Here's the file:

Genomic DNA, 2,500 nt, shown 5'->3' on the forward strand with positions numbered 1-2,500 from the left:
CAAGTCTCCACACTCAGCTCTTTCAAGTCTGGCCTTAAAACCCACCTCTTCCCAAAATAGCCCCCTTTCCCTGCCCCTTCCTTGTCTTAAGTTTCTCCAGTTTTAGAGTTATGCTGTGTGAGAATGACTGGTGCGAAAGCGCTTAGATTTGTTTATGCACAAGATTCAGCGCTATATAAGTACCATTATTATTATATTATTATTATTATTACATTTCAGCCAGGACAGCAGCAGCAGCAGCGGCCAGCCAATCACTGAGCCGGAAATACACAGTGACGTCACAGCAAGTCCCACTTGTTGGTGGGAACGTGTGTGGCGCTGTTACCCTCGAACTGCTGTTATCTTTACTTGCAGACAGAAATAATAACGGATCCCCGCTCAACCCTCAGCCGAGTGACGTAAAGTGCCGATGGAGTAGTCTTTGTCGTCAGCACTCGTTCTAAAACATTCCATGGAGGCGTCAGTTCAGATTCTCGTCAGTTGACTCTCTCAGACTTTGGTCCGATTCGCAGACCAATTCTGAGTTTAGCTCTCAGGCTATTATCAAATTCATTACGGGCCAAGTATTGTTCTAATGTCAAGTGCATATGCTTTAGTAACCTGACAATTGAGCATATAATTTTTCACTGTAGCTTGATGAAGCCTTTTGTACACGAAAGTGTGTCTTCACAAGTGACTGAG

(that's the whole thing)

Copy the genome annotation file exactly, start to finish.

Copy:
Genomic DNA, 2,500 nt, shown 5'->3' on the forward strand with positions numbered 1-2,500 from the left:
CAAGTCTCCACACTCAGCTCTTTCAAGTCTGGCCTTAAAACCCACCTCTTCCCAAAATAGCCCCCTTTCCCTGCCCCTTCCTTGTCTTAAGTTTCTCCAGTTTTAGAGTTATGCTGTGTGAGAATGACTGGTGCGAAAGCGCTTAGATTTGTTTATGCACAAGATTCAGCGCTATATAAGTACCATTATTATTATATTATTATTATTATTACATTTCAGCCAGGACAGCAGCAGCAGCAGCGGCCAGCCAATCACTGAGCCGGAAATACACAGTGACGTCACAGCAAGTCCCACTTGTTGGTGGGAACGTGTGTGGCGCTGTTACCCTCGAACTGCTGTTATCTTTACTTGCAGACAGAAATAATAACGGATCCCCGCTCAACCCTCAGCCGAGTGACGTAAAGTGCCGATGGAGTAGTCTTTGTCGTCAGCACTCGTTCTAAAACATTCCATGGAGGCGTCAGTTCAGATTCTCGTCAGTTGACTCTCTCAGACTTTGGTCCGATTCGCAGACCAATTCTGAGTTTAGCTCTCAGGCTATTATCAAATTCATTACGGGCCAAGTATTGTTCTAATGTCAAGTGCATATGCTTTAGTAACCTGACAATTGAGCATATAATTTTTCACTGTAGCTTGATGAAGCCTTTTGTACACGAAAGTGTGTCTTCACAAGTGACTGAG